Sept. 9, 2020
After a thorough review, Carthage College has retired its longtime athletic team names and will soon begin the search for a suitable replacement.
Acting on a recommendation from President John Swallow, the Carthage College Board of Trustees voted in late August to cease using the nicknames Red Men and Lady Reds, as well as the College’s mascot, Torchie. These changes are now in effect.
“While we deeply respect our history and the generations of Carthage student-athletes who competed under our former team names, the trustees believe a change is appropriate,” says board chair Jeff Hamar ’80. “This provides an excellent opportunity to brand our college and athletic program in a positive, inclusive, and dynamic way.”
President Swallow made his recommendation after reviewing the findings of a broadly representative Task Force on Team Names and Mascot. Citing widely held concerns about the connotations for racial and gender equity, the group concluded that Red Men and Lady Reds were “not unifying symbols for our community.”
Almost 3,000 Carthaginians shared their perspectives in a survey in February and March, and dozens more elaborated on their perspectives via email and an online form. By a significant margin, respondents expressed their desire to adopt a new team identity.
As part of a periodic review, Mr. Hamar formed the task force last November to evaluate whether the College should retain its team names and mascot. Chaired by the Rev. Paul D. Erickson, a Carthage trustee, the panel included alumni, administrators, faculty, staff (including coaches), students, and other board members.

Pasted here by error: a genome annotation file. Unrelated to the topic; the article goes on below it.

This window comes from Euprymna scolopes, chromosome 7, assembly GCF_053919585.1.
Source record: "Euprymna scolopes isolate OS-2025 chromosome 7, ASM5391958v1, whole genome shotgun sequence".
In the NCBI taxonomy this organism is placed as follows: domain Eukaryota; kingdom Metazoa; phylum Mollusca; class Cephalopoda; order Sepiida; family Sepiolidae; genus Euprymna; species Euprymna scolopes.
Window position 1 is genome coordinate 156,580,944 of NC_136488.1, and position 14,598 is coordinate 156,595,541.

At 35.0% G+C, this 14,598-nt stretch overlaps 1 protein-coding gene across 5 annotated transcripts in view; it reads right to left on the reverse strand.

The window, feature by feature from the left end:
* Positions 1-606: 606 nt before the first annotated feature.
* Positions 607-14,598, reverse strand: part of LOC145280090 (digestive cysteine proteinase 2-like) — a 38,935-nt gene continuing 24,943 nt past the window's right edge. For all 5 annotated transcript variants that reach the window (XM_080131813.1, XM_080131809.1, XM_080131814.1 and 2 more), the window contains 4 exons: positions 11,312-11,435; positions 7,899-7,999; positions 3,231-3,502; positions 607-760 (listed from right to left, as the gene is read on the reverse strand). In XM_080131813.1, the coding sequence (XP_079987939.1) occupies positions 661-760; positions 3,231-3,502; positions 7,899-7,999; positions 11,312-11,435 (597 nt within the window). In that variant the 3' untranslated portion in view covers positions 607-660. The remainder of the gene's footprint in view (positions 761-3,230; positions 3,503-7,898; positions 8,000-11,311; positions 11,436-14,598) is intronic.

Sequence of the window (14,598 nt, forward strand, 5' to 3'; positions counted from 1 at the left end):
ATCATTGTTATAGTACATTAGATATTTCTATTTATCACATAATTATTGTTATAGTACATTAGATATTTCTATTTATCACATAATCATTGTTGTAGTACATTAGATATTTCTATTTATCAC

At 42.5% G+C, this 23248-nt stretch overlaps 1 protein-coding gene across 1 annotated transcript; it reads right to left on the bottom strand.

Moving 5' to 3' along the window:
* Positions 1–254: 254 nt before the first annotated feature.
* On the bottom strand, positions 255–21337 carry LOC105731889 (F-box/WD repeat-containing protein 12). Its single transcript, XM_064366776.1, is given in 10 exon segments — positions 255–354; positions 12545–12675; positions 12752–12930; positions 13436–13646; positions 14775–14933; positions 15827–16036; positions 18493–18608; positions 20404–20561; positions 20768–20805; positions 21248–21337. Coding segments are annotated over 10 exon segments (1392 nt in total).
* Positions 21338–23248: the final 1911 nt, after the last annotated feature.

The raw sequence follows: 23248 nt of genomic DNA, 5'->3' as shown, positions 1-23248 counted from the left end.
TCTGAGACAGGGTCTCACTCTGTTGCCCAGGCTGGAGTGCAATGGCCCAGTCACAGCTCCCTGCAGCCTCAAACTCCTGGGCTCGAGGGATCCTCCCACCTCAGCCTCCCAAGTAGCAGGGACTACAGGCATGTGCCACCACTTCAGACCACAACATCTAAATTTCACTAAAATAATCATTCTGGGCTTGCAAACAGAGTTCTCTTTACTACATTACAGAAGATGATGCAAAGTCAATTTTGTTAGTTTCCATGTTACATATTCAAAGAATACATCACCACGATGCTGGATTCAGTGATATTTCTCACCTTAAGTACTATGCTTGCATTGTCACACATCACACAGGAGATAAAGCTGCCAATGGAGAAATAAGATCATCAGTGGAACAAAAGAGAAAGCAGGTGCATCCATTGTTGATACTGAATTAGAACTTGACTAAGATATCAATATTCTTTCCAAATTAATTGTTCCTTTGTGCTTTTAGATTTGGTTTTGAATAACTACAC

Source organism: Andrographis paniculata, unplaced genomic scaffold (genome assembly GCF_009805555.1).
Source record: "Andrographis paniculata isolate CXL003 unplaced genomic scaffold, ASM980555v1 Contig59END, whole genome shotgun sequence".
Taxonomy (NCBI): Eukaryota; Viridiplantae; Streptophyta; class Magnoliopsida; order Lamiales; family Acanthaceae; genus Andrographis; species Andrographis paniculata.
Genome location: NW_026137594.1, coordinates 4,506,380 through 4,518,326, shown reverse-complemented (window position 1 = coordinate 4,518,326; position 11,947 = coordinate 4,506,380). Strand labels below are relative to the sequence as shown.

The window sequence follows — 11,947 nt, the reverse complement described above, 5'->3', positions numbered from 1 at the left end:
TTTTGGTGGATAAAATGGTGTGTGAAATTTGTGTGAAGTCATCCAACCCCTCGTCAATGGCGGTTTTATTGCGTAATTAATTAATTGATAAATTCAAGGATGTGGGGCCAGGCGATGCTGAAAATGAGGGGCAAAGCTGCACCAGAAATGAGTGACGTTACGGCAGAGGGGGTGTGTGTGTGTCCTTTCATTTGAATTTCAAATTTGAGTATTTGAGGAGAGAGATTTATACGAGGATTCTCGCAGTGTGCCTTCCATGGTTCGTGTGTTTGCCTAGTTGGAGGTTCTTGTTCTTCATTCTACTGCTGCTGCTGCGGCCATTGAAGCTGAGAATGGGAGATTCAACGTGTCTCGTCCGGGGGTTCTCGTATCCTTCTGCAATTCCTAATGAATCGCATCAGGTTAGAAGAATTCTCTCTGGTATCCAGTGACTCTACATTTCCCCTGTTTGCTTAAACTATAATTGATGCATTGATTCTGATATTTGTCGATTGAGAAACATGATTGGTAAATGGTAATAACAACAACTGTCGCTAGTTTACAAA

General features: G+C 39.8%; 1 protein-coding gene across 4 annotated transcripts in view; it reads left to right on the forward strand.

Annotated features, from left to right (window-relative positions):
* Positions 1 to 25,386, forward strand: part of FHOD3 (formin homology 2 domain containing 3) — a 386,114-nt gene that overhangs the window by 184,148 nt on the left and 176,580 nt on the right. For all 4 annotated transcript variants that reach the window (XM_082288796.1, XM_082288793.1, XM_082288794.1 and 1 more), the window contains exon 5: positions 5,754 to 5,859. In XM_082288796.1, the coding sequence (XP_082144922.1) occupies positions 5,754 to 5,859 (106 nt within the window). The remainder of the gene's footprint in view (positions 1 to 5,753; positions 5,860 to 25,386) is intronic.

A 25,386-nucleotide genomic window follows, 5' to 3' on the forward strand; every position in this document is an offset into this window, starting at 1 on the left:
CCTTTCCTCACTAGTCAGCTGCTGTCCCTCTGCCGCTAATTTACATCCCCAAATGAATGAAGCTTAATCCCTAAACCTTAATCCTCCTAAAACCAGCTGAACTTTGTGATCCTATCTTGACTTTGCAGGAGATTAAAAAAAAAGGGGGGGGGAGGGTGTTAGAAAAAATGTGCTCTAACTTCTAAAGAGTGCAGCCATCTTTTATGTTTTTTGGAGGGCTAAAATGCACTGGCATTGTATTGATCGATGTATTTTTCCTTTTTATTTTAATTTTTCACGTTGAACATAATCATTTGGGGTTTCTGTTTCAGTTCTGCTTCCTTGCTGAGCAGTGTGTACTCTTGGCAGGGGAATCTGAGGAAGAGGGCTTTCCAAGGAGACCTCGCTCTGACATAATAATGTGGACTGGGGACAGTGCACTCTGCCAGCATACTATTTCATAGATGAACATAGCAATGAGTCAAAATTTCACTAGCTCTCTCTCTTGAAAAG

Delayed due to the coronavirus pandemic, the task force resumed its work this summer. Six central questions guided the group’s work:
- Is this team name unifying for the Carthage campus and larger Carthage community?
- Does it represent positive qualities, ideals, or associations around which people can rally?
- Is it broadly relevant across the Carthage community, student body, and among generations of alumni?
- Is it representative of the Carthage experience and/or history, either generally or specifically?
- Does it work equally well for women’s and men’s sports teams?
- Does it have the potential to translate in a visually pleasing manner?
A member of the College Conference of Illinois and Wisconsin, Carthage competes in 27 NCAA Division III sports. Student-athletes make up nearly one-third of the undergraduate enrollment.
The athletic program has raised more than 120 banners over the past three decades, each signifying a conference championship or a top-eight national finish. In addition, Carthage student-athletes have won 18 individual national titles.
Last month, the College welcomed a new director of athletics: Nate Stewart, who previously worked at Centre College in Kentucky. He brings a track record of success as an administrator, coach, and fundraiser.
A new chapter
Carthage sports teams had been identified as Red Men (or Redmen) since the early 1900s at the previous campus in western Illinois. Women’s teams, once known as Lady Redmen, took on the Lady Reds nickname in 1988.
Like the Blue Boys from a rival team, the moniker originally reflected the color scheme of the Carthage team uniforms. However, the program later incorporated Native American imagery, including a previous mascot and a feather that remained part of the athletic logo until 2005.
Symbolizing the flame of knowledge, Torchie isn’t directly tied to the outgoing nicknames, yet feedback from the community expressed equally strong support for a mascot change. Portrayed enthusiastically by students in costume, the character has gone through multiple iterations since its introduction as Carthage’s mascot in 1997.
Athletic teams will compete simply as Carthage College in 2020-21, as the College undertakes a collaborative process to pick a fresh team name and mascot. In the coming weeks, the task force will reach out to a wide range of Carthage stakeholders to gather ideas.
Leaders anticipate the board making a final determination in time for the 2021-22 academic year.